Milan-based maximalist master J.J. Martin hosted a cocktail party Tuesday night in the private apartment of Samaritaine Paris. The La DoubleJ founder had double the reason to celebrate: She was marking her first dedicated store-in-store in France, plus feting her collaboration with Estelle Pigault and Chiara Totire.
That the former fashion editor held the event in the middle of the couture week fashion frenzy was less about the shows than just having fun.
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“I spent so many years dissecting every single molecule, and now I’m just really happy to play in my own space and then go home and spend time with my friends that have nothing to do with fashion,” she said of skipping the shows.
So she brought her fashion friends, including Dior global celebrity PR manager Mathilde Favier; interior designer Laura Gonzalez; Sisley chief executive officer Christine d’Ornano; interior decorator Vincent Darré, and former Zadig & Voltaire creative director Cecilia Bönström, among others.
No “quiet luxury” here. “I’m not doing a fashion label that is following trends. I’m doing something that is a product that works for real women that I know,” she said, with no particular demographic as a customer. Her bold separates offer a take on mix-and-match maximalism for all ages.
“We’re really lucky because print and color photographs generally very well and it pops off the page. I think it’s very difficult to sell a black shirt and black pants unless you really have a selling proposition,” she said.
While Parisian style is not particularly known for its bright colors, the brand has done well in the market, Martin said.
“We’ve had so much wonderful feedback from the French customer, I was shocked,” she said. The brand entered France early in its evolution, in 2016. Its positioning as 100 percent Made in Italy, and its association with the same factories that produce for luxury brands, put it at an advantage. “We’re recognized as that luxury product, without that shock sticker price,” Martin said.
While the brand’s origins are direct-to-consumer, it has been rapidly expanding its retail footprint. It opened a shop-in-shop inside T Fondaco dei Tedeschi in Venice last September, which like Samaritaine Paris is owned by luxury conglomerate LVMH Moët Hennessy Louis Vuitton’s DFS subsidiary.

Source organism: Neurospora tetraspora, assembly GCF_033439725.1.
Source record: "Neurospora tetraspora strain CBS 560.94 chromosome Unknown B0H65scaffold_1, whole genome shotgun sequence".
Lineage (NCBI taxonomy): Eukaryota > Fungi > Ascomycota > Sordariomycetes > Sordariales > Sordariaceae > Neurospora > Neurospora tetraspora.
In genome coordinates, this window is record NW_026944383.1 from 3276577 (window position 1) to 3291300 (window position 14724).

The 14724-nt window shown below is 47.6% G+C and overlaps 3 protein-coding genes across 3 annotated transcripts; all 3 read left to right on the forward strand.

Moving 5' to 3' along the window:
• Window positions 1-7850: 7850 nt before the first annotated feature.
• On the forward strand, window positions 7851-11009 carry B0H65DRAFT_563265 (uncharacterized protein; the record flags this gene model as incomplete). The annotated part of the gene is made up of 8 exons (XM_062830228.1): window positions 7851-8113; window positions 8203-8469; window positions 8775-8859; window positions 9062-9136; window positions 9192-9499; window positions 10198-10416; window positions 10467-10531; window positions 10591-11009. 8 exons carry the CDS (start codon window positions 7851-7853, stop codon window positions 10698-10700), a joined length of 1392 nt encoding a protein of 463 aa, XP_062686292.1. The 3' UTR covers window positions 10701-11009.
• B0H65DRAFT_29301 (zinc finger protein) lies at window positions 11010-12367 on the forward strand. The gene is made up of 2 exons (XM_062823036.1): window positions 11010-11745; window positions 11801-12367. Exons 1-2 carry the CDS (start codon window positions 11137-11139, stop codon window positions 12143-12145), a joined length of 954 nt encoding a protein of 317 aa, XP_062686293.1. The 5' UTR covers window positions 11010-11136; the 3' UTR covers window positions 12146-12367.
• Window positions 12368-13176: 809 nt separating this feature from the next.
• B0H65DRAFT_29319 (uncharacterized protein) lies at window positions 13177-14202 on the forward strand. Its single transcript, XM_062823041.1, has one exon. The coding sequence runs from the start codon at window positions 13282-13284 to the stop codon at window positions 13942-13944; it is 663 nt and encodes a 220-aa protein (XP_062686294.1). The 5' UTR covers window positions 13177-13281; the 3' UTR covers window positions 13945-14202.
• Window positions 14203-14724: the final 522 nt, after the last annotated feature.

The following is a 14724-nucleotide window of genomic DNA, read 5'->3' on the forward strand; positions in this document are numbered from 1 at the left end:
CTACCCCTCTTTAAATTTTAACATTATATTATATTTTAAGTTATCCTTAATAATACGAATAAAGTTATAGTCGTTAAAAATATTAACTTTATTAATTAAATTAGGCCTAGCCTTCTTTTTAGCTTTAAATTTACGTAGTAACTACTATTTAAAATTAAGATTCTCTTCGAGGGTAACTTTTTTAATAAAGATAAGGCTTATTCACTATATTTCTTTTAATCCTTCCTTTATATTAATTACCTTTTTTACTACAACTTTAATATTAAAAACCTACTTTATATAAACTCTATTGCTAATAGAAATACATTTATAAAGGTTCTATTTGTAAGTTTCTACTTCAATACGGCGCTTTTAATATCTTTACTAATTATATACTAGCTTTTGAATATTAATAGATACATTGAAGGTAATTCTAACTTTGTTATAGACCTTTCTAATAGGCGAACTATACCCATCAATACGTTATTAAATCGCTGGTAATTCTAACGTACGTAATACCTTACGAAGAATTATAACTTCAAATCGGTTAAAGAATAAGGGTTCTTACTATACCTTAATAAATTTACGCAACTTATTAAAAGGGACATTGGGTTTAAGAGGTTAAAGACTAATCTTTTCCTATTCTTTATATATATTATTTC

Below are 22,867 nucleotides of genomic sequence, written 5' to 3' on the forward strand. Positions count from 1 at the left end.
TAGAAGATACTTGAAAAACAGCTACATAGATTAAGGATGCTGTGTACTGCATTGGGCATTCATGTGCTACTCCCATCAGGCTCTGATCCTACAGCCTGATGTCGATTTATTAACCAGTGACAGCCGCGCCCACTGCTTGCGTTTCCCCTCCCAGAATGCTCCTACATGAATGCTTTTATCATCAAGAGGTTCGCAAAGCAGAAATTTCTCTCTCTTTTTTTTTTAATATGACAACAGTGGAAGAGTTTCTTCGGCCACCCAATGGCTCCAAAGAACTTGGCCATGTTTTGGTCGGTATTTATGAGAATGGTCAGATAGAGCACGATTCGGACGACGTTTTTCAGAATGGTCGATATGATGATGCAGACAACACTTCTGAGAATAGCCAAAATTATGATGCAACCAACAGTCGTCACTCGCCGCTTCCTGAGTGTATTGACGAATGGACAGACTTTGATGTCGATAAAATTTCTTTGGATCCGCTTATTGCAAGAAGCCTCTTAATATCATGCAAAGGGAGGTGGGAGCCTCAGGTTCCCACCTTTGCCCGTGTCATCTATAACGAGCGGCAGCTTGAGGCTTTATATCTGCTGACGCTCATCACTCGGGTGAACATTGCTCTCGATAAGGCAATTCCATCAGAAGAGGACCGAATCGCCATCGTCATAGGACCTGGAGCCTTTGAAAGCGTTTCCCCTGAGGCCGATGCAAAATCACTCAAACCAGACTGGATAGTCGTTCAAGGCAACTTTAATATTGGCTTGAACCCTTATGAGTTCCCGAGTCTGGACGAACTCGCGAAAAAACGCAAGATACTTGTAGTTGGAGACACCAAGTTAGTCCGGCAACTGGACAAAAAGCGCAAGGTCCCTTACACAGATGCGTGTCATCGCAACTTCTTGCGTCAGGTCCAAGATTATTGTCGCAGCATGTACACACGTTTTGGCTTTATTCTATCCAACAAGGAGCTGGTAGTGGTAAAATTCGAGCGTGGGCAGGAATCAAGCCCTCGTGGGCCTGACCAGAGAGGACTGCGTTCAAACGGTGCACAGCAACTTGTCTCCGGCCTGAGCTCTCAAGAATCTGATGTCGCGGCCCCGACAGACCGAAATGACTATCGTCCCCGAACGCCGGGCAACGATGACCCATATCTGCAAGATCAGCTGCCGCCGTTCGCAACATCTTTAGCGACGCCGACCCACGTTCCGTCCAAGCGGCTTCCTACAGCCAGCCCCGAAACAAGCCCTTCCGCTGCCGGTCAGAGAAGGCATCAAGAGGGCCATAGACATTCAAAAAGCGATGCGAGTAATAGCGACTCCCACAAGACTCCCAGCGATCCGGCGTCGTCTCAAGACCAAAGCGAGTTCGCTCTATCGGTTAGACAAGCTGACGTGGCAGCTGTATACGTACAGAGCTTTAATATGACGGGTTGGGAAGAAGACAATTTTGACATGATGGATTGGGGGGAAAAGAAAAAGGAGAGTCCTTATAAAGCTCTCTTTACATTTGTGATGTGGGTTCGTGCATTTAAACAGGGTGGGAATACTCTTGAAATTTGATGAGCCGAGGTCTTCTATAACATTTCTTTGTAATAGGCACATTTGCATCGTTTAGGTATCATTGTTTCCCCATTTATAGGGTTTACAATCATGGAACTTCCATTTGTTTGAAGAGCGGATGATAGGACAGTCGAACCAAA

La DoubleJ has previously held pop-ups in Paris, but this is its first permanent location.
The dedicated shop-in-shop allows the brand to play dress up with its space. “Then you can really present to the customer with your final vision, and that’s really helpful for someone like me that works with a lot of print because sometimes it can end up like a real car crash,” she joked. The space sticks with solid but boldly colored walls as a canvas to showcase the prints.
La DoubleJ opened another shop-in-shop in Algarve, Portugal, in July, with the next set for Spain. It continues to operate two standalone stores in Milan and Taormina, Italy.
Named “Eden,” the new capsule collection is the latest collaboration for the brand. Martin enlisted Pigault and Totire after the three connected at a brand presentation in Milan. Martin had long been friends with Pigault; she brought along stylist Totire.
They bonded over jeans. Thus, the original iteration was to do a few denim pieces together, but the creative trio expanded into the idea of the ideal trouser, adding some sexy boho to pieces once the creative juices started to flow.
The results is a mix of vintage and newly designed prints with retro roots, and features items such as a tunic that can be a top or worn alone as a minidress.
Martin said the collaboration approach is partially in response to customer requests such as a sexier take on items, or proportions different from her usual tall silhouette, so she’s happy to bring a new design perspective.
“These girls, they just have that kind of — what do you call it — a magnetism when they’re wearing clothes,” she said. Perhaps that very French je ne sais quoi.
The collection will be exclusive to Samaritaine Paris.
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